Accordingly, when discussing the GSP, it is important to distinguish which is the subject of your comments.

Is one better than the other?  The answer you receive is one that is purely subjective on the part of the owner, or pure conjecture on the part of someone without having any experience with one or the other.  

Try both pistols if possible.  

41's are a lot cheaper.  Parts and accessories are readily available for both here in the US.

41's accept several different .22 barrels.  The end result is that it remains a .22 with any barrel you mount.  The GSP Expert has both .22 and .32 S&W Long uppers which means that it can be used for both RF and CF.  Change-out is about 10 seconds.   A consistently accurate 50-yard .32 S&W Long round load is advanced science however.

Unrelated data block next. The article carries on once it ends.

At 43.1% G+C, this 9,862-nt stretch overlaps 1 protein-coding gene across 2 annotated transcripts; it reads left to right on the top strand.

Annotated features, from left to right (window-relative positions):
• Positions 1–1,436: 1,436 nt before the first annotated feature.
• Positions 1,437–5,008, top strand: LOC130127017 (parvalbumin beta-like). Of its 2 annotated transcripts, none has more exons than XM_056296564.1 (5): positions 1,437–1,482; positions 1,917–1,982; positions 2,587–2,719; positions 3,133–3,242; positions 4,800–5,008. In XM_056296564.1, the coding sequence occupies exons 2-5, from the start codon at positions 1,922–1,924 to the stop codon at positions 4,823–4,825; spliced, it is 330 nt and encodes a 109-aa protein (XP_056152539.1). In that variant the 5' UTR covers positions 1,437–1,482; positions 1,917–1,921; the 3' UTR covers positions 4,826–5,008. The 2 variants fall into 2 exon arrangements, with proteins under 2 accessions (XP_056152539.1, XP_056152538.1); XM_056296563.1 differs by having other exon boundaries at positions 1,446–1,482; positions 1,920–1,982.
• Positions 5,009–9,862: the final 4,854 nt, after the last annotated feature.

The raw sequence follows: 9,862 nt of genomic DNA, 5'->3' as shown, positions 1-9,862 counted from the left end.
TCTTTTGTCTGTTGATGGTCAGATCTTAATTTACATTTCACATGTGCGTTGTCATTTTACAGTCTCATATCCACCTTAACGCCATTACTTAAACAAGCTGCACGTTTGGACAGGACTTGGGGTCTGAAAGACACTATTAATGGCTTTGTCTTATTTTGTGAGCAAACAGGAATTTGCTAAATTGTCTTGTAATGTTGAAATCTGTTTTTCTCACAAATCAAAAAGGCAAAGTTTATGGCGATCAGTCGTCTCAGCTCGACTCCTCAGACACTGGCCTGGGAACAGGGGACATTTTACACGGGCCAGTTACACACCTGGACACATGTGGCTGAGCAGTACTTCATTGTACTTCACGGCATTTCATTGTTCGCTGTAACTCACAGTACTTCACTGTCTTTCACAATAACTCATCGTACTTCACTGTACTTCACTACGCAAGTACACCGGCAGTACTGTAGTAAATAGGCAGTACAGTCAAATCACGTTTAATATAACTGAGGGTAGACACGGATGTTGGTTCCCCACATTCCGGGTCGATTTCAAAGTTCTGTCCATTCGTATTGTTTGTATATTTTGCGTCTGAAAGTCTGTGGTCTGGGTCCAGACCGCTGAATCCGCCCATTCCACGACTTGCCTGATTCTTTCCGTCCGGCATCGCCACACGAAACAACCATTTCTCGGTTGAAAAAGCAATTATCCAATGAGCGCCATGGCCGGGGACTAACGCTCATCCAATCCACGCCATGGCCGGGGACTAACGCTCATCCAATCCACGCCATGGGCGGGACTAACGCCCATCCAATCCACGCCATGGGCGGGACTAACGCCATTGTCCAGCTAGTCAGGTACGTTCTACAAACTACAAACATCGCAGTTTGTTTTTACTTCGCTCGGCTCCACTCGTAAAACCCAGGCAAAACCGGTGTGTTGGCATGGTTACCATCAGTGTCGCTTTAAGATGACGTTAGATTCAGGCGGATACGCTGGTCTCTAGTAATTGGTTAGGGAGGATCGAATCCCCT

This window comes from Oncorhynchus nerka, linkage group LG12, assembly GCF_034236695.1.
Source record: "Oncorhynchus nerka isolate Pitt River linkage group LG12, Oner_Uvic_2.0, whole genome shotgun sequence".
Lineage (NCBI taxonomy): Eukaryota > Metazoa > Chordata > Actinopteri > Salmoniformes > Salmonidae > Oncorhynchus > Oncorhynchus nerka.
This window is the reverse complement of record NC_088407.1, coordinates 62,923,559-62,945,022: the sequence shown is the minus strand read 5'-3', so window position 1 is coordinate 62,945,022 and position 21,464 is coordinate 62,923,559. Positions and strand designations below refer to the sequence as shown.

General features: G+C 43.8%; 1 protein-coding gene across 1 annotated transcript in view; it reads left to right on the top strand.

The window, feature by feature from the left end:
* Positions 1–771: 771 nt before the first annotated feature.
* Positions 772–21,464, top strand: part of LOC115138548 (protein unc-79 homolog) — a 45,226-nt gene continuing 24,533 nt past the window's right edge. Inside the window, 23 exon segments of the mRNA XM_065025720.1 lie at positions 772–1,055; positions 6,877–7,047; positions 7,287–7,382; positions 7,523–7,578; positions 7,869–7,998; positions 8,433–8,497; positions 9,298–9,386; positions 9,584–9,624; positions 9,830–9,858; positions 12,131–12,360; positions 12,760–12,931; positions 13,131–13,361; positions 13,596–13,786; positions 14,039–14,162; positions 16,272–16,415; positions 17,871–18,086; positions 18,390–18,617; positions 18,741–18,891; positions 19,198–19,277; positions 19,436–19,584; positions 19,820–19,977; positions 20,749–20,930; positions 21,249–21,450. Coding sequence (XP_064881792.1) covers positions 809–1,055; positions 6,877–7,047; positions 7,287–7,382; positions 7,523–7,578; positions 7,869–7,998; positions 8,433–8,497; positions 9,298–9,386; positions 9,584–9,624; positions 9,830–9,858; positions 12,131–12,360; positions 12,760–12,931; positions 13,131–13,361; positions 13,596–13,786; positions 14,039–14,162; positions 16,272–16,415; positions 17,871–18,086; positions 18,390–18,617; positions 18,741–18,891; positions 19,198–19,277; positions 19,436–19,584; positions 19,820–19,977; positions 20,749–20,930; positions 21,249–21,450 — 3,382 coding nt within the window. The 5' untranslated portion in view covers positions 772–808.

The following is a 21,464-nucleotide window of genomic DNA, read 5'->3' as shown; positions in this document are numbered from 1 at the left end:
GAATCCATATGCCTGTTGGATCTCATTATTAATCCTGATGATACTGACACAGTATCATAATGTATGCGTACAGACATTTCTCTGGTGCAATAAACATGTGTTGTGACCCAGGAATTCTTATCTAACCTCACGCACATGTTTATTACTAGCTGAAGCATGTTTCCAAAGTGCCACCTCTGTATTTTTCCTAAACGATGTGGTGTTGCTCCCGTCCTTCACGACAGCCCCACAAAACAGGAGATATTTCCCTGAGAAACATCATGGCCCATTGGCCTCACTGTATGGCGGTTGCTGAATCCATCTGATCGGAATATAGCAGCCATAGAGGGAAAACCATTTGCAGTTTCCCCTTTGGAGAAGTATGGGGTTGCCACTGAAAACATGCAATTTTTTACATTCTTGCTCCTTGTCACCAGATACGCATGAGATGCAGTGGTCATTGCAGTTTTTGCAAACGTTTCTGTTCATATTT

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Re: Walther Gsp

Post by dronning on 12/9/2014, 1:12 am

If you would ever consider a Euro gun for 22 and CF I'd take a hard look at the Pardini  .22/.32ACP bullseye setup.  The .32ACP with the Hornady 60gr XTP bullet is proving to be consistantly accurate at 50 yards.
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Re: Walther Gsp

Post by beeser on 12/9/2014, 7:32 am

Interesting comments about the GSP Expert and FWB AW-93 grip angle being similar to the 1911.  The primary reason that I recently sold my Pardini SP was because of finding the transition between different grip angles bothersome.  I'd like to learn more about the FWB AW-93.

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Re: Walther Gsp

Post by Axehandle on 12/9/2014, 7:37 am

That 32 ACP Pardini sounds like fun.  I've got a 32 S&W GSP-C and a 32 S&W Hammerli P240.   Haven't even fired the P240 but played with the Walther a bit.  Got side tracked with my 38 Super stuff.  I'll get back to that 32 bore as soon as I get my scores back where they need to be.   Bet my 32 S&W Dillon SDB will be easy to convert to ACP..